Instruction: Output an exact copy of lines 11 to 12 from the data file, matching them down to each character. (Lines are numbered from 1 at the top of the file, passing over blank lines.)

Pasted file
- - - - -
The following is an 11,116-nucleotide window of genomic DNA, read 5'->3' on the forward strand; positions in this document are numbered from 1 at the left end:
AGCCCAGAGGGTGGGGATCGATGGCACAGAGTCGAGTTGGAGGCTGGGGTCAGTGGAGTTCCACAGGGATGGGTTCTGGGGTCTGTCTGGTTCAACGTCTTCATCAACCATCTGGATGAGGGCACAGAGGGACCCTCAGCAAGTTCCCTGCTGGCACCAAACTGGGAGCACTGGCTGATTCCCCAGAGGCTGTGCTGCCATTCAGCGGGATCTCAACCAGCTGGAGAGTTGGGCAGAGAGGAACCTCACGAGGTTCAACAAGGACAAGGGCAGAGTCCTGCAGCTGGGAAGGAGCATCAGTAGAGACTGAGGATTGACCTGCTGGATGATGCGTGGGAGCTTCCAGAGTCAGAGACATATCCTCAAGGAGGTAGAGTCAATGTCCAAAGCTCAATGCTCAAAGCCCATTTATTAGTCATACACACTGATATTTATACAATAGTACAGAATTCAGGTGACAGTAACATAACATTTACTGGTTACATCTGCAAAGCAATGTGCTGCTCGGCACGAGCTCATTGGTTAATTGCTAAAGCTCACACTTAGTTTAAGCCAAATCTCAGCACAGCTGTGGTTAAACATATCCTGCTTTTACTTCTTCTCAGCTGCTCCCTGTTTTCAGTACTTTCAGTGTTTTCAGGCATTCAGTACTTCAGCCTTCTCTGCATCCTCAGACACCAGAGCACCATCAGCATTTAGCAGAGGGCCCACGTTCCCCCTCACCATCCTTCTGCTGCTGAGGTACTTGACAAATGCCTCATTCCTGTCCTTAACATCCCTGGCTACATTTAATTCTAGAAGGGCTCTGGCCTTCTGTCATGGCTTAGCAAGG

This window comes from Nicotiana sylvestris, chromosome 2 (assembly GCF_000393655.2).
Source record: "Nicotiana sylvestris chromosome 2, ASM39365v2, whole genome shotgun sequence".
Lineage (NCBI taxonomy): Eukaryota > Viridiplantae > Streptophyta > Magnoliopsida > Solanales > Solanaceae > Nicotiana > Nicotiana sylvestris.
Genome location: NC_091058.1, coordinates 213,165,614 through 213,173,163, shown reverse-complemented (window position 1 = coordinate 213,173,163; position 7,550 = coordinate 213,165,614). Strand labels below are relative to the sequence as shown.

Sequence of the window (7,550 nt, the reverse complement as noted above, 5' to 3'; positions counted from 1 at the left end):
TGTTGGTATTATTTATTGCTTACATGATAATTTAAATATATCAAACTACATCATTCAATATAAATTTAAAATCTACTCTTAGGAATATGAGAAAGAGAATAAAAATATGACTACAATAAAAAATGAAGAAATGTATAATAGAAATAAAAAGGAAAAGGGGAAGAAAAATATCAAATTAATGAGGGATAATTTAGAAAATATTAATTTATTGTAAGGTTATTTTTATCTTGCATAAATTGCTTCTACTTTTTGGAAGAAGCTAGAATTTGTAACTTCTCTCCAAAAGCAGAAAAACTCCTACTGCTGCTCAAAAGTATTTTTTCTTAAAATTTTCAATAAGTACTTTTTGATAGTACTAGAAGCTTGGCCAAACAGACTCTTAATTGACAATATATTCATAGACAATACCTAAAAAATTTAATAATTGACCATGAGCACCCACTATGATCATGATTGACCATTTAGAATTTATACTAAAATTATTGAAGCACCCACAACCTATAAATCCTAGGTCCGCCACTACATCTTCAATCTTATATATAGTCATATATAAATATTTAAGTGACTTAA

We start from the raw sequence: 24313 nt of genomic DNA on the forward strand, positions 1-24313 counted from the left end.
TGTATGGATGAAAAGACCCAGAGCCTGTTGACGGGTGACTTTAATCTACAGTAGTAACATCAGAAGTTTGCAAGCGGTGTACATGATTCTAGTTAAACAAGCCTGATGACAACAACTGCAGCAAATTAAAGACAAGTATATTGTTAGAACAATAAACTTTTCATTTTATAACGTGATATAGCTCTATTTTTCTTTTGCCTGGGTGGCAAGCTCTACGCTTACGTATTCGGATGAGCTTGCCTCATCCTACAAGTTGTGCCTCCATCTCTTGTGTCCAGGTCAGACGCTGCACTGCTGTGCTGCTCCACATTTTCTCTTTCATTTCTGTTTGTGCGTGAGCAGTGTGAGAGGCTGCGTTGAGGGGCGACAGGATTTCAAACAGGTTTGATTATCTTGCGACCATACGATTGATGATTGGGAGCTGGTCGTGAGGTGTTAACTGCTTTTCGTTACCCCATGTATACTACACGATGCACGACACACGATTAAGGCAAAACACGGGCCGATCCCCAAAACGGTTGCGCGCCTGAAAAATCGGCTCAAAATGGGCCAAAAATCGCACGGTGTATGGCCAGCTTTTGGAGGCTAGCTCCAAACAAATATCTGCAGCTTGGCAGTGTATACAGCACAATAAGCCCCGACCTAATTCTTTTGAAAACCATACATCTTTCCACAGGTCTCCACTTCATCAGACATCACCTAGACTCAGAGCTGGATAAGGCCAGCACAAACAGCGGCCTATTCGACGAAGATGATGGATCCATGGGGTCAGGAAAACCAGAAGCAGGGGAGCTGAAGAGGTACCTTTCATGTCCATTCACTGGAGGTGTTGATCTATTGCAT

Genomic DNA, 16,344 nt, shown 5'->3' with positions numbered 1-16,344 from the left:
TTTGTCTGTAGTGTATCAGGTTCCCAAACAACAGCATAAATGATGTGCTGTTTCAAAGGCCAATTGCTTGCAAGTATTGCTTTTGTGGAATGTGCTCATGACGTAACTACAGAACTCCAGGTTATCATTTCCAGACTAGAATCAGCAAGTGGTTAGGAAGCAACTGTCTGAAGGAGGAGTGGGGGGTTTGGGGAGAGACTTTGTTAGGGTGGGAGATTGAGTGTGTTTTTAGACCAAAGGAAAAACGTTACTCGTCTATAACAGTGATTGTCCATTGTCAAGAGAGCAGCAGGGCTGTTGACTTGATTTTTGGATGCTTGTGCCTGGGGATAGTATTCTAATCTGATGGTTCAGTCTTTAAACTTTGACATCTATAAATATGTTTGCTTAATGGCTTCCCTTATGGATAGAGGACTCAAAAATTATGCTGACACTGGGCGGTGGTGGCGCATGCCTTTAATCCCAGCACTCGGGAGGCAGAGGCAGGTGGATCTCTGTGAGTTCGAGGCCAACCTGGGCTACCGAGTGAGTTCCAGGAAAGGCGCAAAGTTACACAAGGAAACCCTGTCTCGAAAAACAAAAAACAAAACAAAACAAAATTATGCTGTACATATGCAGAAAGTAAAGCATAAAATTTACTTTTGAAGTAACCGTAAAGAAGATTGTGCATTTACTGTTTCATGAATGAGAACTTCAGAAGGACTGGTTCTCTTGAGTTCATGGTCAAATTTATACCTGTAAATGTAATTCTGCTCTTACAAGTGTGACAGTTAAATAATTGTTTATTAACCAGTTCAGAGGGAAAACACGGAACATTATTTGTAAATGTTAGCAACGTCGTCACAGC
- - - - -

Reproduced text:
Genomic DNA, 16,344 nt, shown 5'->3' with positions numbered 1-16,344 from the left:
TTTGTCTGTAGTGTATCAGGTTCCCAAACAACAGCATAAATGATGTGCTGTTTCAAAGGCCAATTGCTTGCAAGTATTGCTTTTGTGGAATGTGCTCATGACGTAACTACAGAACTCCAGGTTATCATTTCCAGACTAGAATCAGCAAGTGGTTAGGAAGCAACTGTCTGAAGGAGGAGTGGGGGGTTTGGGGAGAGACTTTGTTAGGGTGGGAGATTGAGTGTGTTTTTAGACCAAAGGAAAAACGTTACTCGTCTATAACAGTGATTGTCCATTGTCAAGAGAGCAGCAGGGCTGTTGACTTGATTTTTGGATGCTTGTGCCTGGGGATAGTATTCTAATCTGATGGTTCAGTCTTTAAACTTTGACATCTATAAATATGTTTGCTTAATGGCTTCCCTTATGGATAGAGGACTCAAAAATTATGCTGACACTGGGCGGTGGTGGCGCATGCCTTTAATCCCAGCACTCGGGAGGCAGAGGCAGGTGGATCTCTGTGAGTTCGAGGCCAACCTGGGCTACCGAGTGAGTTCCAGGAAAGGCGCAAAGTTACACAAGGAAACCCTGTCTCGAAAAACAAAAAACAAAACAAAACAAAATTATGCTGTACATATGCAGAAAGTAAAGCATAAAATTTACTTTTGAAGTAACCGTAAAGAAGATTGTGCATTTACTGTTTCATGAATGAGAACTTCAGAAGGACTGGTTCTCTTGAGTTCATGGTCAAATTTATACCTGTAAATGTAATTCTGCTCTTACAAGTGTGACAGTTAAATAATTGTTTATTAACCAGTTCAGAGGGAAAACACGGAACATTATTTGTAAATGTTAGCAACGTCGTCACAGC